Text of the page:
Habitat for Humanity of Michigan (HFHM) seeks to improve energy efficiency and promote reduced energy consumption among Habitat homes through improved building science and education. To this end, our team conducted a thorough analysis of building practices, environmental attitudes, and energy consumption utilizing interviews of Michigan Habitat affiliates, surveys of Habitat partner families, and analysis of actual home energy consumption data. Our goals were to create a scalable resource-reduction plan for HFHM based on expected versus actual energy consumption in homes, develop recommendations to motivate reduced energy consumption among families, and identify and communicate best practices within affiliate organizations. Additionally, we worked with HFHM to identify areas for future research and opportunities to partner with UM SNRE on prospective Master's Projects that could help HFHM meet their long-term sustainability goals.
Using this three-pronged approach, we first used interviews to identify home construction and partner family communication best practices among 21 Michigan affiliates. We also worked with these affiliates to determine challenge areas such as funding and partner family education.
We developed a partner family survey through which we gathered information on approximately 120 partner families' demographics, attitudes on energy and the environment, energy consumption behavior, and experience in their home. We supplemented these surveys with actual electricity and natural gas consumption data from utilities. Using these data, we created regression models to find associations between household characteristics, attitudes, reported energy usage behaviors, and actual energy consumption. Finally, we compared energy consumption in these Habitat homes with similar non-Habitat homes from the US EIA's Residential Energy Consumption Survey.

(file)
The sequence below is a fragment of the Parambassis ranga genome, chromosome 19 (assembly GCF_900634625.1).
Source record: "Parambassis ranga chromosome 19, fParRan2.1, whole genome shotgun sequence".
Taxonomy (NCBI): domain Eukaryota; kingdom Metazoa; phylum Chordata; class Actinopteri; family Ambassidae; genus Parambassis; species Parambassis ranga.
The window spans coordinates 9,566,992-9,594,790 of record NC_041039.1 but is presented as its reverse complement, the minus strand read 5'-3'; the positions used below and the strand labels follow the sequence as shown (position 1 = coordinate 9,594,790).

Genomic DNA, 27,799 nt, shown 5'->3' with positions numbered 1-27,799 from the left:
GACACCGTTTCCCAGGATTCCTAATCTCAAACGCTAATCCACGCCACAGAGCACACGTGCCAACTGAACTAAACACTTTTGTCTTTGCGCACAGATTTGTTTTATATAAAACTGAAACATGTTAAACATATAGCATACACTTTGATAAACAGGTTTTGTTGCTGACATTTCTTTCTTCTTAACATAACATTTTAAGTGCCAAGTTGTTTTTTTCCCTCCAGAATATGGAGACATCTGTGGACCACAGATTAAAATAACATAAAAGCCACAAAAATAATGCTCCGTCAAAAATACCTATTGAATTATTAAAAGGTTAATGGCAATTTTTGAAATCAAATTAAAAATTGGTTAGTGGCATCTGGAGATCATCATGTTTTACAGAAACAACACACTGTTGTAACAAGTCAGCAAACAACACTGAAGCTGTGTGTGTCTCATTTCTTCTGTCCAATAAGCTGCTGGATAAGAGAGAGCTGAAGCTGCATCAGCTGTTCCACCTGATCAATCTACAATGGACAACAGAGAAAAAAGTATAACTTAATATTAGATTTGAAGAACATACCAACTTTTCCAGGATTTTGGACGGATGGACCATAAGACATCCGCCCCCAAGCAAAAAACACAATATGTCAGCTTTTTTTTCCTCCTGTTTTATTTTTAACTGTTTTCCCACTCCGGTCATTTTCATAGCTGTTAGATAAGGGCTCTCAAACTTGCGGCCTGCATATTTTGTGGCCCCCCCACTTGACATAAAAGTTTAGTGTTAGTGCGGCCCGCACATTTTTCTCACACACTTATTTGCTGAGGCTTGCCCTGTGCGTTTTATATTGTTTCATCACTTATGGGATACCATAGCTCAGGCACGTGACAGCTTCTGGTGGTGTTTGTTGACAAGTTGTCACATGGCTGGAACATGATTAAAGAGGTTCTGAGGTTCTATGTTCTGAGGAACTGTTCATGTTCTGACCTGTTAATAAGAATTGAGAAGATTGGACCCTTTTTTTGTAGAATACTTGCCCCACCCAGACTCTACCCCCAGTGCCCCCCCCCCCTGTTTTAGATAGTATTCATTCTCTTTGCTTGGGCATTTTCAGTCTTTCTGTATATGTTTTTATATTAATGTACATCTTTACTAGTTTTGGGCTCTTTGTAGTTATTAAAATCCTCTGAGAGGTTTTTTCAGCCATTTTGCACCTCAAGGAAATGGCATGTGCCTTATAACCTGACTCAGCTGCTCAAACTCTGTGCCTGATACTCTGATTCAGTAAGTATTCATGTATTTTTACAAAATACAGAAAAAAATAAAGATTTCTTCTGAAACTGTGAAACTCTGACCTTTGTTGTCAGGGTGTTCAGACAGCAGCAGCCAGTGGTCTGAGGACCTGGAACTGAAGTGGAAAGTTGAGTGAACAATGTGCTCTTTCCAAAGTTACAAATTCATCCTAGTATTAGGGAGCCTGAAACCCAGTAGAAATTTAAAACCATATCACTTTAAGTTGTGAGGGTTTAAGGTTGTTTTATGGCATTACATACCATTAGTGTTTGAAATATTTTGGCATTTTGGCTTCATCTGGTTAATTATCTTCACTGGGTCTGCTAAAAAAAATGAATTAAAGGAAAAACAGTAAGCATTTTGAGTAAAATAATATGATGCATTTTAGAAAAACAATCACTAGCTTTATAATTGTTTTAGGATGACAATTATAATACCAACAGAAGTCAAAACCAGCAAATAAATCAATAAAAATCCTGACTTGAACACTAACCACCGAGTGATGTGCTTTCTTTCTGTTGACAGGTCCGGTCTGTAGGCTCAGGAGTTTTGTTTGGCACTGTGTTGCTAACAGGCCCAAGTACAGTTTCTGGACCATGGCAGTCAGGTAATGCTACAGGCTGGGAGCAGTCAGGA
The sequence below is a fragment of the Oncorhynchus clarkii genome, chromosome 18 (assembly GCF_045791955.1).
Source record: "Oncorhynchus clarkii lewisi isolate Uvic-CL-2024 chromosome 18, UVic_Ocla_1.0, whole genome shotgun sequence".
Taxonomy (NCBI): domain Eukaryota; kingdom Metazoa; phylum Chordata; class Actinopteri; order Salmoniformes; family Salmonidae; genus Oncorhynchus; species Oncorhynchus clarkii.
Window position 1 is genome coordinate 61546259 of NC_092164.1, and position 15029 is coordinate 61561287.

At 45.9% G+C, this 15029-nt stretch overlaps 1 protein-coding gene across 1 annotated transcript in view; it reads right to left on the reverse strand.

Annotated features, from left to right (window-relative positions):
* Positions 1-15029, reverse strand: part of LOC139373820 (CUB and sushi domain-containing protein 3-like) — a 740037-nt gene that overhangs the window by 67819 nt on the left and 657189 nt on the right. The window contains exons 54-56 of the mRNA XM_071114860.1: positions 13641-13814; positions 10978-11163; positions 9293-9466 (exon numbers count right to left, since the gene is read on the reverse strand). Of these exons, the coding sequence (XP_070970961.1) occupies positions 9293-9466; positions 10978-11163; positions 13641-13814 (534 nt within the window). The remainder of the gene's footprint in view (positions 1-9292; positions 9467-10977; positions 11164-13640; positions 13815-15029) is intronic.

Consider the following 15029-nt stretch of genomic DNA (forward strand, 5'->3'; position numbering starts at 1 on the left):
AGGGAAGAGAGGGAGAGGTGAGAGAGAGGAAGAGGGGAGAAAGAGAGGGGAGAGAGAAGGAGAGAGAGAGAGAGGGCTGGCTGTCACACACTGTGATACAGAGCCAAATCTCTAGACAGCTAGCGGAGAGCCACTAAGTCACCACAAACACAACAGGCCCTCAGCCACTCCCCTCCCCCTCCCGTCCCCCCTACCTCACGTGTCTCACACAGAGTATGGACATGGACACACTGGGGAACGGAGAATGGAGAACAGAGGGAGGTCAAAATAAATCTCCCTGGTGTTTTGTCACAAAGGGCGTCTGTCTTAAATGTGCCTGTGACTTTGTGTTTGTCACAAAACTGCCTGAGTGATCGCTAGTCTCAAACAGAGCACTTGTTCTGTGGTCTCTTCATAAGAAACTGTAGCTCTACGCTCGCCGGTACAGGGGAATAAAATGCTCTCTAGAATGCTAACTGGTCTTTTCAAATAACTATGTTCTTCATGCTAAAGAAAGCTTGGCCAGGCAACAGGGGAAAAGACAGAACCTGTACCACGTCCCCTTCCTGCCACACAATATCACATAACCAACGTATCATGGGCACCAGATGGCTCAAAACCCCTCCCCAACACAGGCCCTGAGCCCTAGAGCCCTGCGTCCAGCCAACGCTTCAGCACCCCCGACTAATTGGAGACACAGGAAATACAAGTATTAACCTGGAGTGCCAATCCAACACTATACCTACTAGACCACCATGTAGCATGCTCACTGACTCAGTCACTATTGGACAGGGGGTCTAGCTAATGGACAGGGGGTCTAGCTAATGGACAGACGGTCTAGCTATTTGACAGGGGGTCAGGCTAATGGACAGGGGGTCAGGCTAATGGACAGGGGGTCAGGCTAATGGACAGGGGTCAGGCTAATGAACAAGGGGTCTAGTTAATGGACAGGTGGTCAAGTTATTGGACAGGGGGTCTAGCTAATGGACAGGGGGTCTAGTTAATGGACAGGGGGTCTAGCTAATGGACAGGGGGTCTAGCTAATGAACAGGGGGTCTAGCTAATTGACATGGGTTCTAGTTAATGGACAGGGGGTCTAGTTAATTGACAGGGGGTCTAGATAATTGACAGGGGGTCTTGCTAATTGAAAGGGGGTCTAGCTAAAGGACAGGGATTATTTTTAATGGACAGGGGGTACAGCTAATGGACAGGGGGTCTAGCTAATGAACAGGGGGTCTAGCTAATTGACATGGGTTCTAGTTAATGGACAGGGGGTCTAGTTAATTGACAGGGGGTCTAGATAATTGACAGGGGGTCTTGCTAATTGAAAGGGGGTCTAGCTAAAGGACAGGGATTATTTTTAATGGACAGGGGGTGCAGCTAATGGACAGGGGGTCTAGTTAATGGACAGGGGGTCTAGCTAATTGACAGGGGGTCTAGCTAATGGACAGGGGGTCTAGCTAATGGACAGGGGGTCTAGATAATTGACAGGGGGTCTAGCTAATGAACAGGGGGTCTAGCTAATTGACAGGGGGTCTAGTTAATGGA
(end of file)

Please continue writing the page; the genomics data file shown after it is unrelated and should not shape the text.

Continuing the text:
In general, Habitat homeowners correctly assessed the relative energy efficiency of their homes. Respondents who perceived their homes as being more energy efficient consumed less energy, on average, than those who perceived their homes as being less efficient. When comparing energy consumption between Habitat homes and similar non-Habitat homes, Habitat homes consumed less over the course of a year than non-Habitat homes when controlling for factors such as home size, number of household members, and climate.
Our models indicated several significant drivers of household energy use and potential areas for intervention in building characteristics and homeowner preparation. These include nighttime thermostat settings, installing smart power strips to automatically turn off TVs and gaming systems when not in use, and quantifying monetary losses associated with the use of secondary freezers and electric space heaters, as well as continuing the policy of avoiding central air conditioning. However, we found little relationship between attitudinal variables, such as the extent to which self-reported environmental concerns motivate behavior, and energy consumption.
We also suggest that HFHM work with future UM SNRE teams to develop additional educational materials for partner families, such as a Home Ownership Manual, and create a scalable plan to expand energy conservation best practices to affiliates across the country. We expect our project and future UM SNRE master's projects to improve the lives of HFHM families through decreased energy costs, improved home comfort, and greater sense of engagement with their environment and community.
- Brett Simon, MS Sustainable Systems
- Geoff Burmeister, MBA/MS Environmental Policy and Planning
- Travis Hlavaty, MS Behavior, Education and Communication/Conservation Ecology
- Courtney Grosvenor, MS Environmental Policy and Planning.Sustainable Systems
- Jordan Fischer, MBA/MS Environmental Informatics